Deonte Williams and Bianca Clayborne were making the trek from Georgia to Chicago with their five children to attend a family funeral, but their road trip was abruptly cut short in Coffee County, Tennessee after a traffic stop left them separated from their children.
Officially, Tennessee Highway Patrol (THP) reportedly stopped the Dodge Durango for driving in the left lane without actively passing and having tinted vehicle windows in the rural Tennessee county.
But the stop quickly escalated into charges of drug possession, after a search of the vehicle yielded five grams of marijuana, which in Tennessee is classified as a Class A misdemeanor.
For legal background, a 1996 Supreme Court decision “ruled that police could use any traffic offense as an excuse to pull a car over,” and per the American Civil Liberties Union (ACLU), this “allow[ed] the police to use traffic stops as a pretext in order to ‘fish’ for evidence. Both anecdotal and quantitative data show that nationwide, the police exercise this discretionary power primarily against African Americans and Latinos.”
In this particular instance, Clayborne initially only received a citation; but less than six hours later, Tennessee’s Department of Children’s Services (DCS) forcefully removed “the couple’s children – aged 7, 5, 3, 2, and a nursing 4-month old,” from the couple’s care. According to Clayborne, she was restrained by an officer while she reached “for her crying baby.”
A week after DCS took their five children, both Clayborne and Williams did undergo urine drug tests, wherein Clayborne tested negative while “Williams tested positive for THC, the active component of marijuana.”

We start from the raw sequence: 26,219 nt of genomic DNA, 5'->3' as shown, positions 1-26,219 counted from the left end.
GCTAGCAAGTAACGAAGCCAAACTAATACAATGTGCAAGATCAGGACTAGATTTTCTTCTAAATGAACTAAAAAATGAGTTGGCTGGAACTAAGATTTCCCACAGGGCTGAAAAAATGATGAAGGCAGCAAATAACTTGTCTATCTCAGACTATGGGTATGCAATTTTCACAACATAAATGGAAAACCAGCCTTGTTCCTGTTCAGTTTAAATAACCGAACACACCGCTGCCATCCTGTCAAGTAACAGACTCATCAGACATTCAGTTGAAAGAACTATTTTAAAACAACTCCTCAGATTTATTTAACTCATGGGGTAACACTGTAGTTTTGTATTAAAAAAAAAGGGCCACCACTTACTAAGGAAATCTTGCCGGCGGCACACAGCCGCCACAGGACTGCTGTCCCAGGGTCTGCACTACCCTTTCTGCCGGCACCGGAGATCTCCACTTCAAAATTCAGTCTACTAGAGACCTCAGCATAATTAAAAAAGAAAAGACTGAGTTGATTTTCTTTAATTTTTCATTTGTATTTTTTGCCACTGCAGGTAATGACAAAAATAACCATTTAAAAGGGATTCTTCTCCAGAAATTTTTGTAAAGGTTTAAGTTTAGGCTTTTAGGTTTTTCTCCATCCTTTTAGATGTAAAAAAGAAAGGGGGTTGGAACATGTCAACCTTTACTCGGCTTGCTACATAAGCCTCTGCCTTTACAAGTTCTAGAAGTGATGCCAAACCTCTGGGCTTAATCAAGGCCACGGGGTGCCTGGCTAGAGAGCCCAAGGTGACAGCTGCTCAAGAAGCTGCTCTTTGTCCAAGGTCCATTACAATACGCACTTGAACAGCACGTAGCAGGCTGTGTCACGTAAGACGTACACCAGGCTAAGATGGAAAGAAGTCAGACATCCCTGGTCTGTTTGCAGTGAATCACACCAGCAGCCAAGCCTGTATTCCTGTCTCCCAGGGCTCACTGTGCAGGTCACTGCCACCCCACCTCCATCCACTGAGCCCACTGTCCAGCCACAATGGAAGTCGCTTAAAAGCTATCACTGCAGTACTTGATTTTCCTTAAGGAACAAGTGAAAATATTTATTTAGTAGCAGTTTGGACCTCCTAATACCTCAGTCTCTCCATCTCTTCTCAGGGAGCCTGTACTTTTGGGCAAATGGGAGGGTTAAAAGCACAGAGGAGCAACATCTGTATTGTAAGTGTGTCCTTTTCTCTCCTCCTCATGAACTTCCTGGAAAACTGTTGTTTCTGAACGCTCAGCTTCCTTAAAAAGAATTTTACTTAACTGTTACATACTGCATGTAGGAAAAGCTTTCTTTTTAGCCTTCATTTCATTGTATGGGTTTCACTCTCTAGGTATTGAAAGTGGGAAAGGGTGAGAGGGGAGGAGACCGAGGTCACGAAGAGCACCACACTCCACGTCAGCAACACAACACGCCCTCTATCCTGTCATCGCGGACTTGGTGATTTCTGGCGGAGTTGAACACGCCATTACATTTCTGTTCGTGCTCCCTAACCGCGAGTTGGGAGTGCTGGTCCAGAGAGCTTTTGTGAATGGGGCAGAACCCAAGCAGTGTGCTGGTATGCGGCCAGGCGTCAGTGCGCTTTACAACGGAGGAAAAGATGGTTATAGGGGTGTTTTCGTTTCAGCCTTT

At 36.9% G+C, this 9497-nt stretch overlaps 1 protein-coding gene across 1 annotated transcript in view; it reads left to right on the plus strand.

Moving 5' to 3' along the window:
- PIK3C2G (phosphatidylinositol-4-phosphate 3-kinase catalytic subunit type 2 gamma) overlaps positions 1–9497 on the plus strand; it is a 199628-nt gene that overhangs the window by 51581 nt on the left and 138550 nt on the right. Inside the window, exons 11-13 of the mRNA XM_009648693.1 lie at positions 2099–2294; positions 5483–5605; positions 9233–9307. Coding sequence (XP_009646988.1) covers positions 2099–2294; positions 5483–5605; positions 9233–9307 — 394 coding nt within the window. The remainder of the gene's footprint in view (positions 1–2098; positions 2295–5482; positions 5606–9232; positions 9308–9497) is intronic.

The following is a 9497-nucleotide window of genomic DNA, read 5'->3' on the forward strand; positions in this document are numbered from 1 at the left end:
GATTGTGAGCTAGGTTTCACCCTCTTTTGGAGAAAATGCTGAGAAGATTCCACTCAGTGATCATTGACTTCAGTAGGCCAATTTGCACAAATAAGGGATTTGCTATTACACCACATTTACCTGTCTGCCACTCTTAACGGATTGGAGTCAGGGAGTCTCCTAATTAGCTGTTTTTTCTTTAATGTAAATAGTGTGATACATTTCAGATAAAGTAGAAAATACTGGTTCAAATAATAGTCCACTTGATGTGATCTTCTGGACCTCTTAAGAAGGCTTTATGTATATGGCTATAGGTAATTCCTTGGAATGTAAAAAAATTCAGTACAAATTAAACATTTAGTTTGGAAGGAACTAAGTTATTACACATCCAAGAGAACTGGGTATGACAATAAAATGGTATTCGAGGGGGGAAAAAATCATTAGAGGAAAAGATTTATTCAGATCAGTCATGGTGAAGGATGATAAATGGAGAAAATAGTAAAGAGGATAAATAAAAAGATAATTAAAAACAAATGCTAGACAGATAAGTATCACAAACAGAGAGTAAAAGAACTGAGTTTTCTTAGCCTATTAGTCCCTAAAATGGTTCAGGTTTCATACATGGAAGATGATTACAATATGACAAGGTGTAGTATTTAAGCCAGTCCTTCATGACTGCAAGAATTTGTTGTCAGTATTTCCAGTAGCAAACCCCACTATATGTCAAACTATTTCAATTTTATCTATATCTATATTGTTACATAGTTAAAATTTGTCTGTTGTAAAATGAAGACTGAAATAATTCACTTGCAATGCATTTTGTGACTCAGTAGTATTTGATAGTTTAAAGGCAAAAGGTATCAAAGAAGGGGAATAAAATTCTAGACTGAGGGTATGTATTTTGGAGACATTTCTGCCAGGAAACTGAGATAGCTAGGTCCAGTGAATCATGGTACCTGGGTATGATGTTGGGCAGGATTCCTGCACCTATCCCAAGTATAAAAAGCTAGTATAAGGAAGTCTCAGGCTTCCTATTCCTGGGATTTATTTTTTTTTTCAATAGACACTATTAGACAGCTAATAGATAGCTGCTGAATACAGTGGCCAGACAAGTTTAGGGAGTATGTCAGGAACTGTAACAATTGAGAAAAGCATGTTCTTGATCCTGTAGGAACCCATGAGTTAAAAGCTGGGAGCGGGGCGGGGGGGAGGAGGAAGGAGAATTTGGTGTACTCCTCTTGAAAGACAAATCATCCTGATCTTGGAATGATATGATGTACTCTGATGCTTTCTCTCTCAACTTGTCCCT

Afterward, they both also underwent rapid hair follicle tests, and both tested “positive for methamphetamines, oxycodone, and fentanyl,” despite adamantly disputing that they did not use these substances. Those results were deemed inadmissible by a court administrator of Coffee County, “and a specialist noted that rapid hair follicle tests are notorious for returning false positives.”
It has now been thirty days since the children were taken from their parents, who at first were separated and put into three different foster homes, but are now staying with Nashville area relatives who have agreed to foster them.
Theeda Murphy is No Exceptions Prison Collective’s executive director, and has called out DCS for its treatment of children in their custody, saying that some are even forced to sleep on the floor in offices because they lack enough suitable placements. Murphy stated that they have “‘the nerve’ to say the children are in danger and try to silence anyone who attempts to call them out…[and] contended that the state ‘has no respect for Black families’ or Black children…‘I’m here to tell you that, baby, it is 2023, not 1823. We are going to fight for our children, and we’re going to win.’”
Courtney Teasley, the family’s attorney, held a press conference and reiterated Murphy’s arguments that their children would be safer with their parents, “Five children taken away while one of them was still breastfeeding…The father locked in a cage, having to make bond for a citable offense. Five children forced to then even be separated from one another and subject to the treatment of this abysmal system. This is torture.”